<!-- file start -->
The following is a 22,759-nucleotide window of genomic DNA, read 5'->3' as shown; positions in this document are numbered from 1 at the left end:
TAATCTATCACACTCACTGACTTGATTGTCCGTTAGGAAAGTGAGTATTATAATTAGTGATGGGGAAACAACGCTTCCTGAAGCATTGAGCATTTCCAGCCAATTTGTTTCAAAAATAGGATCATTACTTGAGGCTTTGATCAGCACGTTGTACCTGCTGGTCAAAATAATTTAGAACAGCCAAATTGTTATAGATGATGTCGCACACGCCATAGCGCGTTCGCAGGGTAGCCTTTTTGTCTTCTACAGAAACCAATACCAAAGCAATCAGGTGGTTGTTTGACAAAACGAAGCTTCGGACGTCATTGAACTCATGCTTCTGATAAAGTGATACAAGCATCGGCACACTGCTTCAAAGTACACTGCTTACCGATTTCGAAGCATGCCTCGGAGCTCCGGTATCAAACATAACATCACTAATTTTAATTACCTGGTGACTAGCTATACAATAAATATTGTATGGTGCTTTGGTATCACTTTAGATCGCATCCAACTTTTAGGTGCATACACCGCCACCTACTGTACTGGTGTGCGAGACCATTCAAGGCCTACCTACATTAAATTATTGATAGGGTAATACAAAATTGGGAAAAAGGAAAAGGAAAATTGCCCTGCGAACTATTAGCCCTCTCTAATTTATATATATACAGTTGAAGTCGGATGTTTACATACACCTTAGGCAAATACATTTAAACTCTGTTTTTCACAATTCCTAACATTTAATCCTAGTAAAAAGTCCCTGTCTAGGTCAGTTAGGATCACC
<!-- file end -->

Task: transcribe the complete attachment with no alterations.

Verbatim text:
The following is a 22,759-nucleotide window of genomic DNA, read 5'->3' as shown; positions in this document are numbered from 1 at the left end:
TAATCTATCACACTCACTGACTTGATTGTCCGTTAGGAAAGTGAGTATTATAATTAGTGATGGGGAAACAACGCTTCCTGAAGCATTGAGCATTTCCAGCCAATTTGTTTCAAAAATAGGATCATTACTTGAGGCTTTGATCAGCACGTTGTACCTGCTGGTCAAAATAATTTAGAACAGCCAAATTGTTATAGATGATGTCGCACACGCCATAGCGCGTTCGCAGGGTAGCCTTTTTGTCTTCTACAGAAACCAATACCAAAGCAATCAGGTGGTTGTTTGACAAAACGAAGCTTCGGACGTCATTGAACTCATGCTTCTGATAAAGTGATACAAGCATCGGCACACTGCTTCAAAGTACACTGCTTACCGATTTCGAAGCATGCCTCGGAGCTCCGGTATCAAACATAACATCACTAATTTTAATTACCTGGTGACTAGCTATACAATAAATATTGTATGGTGCTTTGGTATCACTTTAGATCGCATCCAACTTTTAGGTGCATACACCGCCACCTACTGTACTGGTGTGCGAGACCATTCAAGGCCTACCTACATTAAATTATTGATAGGGTAATACAAAATTGGGAAAAAGGAAAAGGAAAATTGCCCTGCGAACTATTAGCCCTCTCTAATTTATATATATACAGTTGAAGTCGGATGTTTACATACACCTTAGGCAAATACATTTAAACTCTGTTTTTCACAATTCCTAACATTTAATCCTAGTAAAAAGTCCCTGTCTAGGTCAGTTAGGATCACC